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Unpacking LG's legacy as it exits the smartphone market globally

Ina Fried
·1 min read

In a world where smartphones have become increasingly homogeneous, Korea's LG was notable for being willing to take risks, even in its flagship models.

Why it matters: LG's exit from the smartphone business doesn't put a lot of market share up for grabs, but the firm's penchant for trying new things will be missed.

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Driving the news: LG said Sunday it would exit the smartphone market globally.

The big picture: LG was an innovator in phone designs, especially in the final days before the iPhone. Well before Apple had entered the market, the LG Prada offered an all-touch phone with a capacitive screen.

  • Its final major flagship, the LG Wing, was also a gamble, combining two screens in an odd, swivel design.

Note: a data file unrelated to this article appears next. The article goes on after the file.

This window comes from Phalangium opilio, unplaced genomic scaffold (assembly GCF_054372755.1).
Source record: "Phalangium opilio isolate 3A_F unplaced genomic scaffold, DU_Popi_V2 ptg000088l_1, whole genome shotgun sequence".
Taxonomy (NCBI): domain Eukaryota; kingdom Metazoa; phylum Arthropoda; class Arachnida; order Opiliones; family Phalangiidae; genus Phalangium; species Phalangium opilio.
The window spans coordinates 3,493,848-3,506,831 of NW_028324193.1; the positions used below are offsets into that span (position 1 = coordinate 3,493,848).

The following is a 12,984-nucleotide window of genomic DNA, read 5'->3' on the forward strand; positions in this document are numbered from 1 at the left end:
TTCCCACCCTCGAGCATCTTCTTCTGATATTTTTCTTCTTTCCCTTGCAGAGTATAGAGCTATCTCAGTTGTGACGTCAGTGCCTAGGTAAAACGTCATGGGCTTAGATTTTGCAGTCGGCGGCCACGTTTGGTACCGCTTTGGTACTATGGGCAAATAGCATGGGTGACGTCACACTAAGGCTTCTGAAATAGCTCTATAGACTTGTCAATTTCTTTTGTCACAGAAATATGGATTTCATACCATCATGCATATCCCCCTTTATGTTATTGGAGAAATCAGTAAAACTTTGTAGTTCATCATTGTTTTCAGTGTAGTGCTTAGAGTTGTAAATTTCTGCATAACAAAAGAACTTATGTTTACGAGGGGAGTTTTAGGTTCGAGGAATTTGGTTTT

• In between, LG was among the first to use a flexible display, with 2013's LG G Flex. Although the screen was flexible, other components, like batteries, remained unbendable — leaving an end product that, while curved, was pretty darn rigid, as I wrote at the time.

  • In 2016, LG made its G5 flagship customizable, so that the base phone hardware could be upgraded with add-ons like improved cameras and speakers. It abandoned its approach a year later, leaving customers and partners feeling burned.

The bottom line: While the company had a penchant for novelty, its product roadmap was too often a zig-zag without a clear destination.

What's next: LG still sells components including displays and batteries. That means another company could create the rollable-screen phone display.

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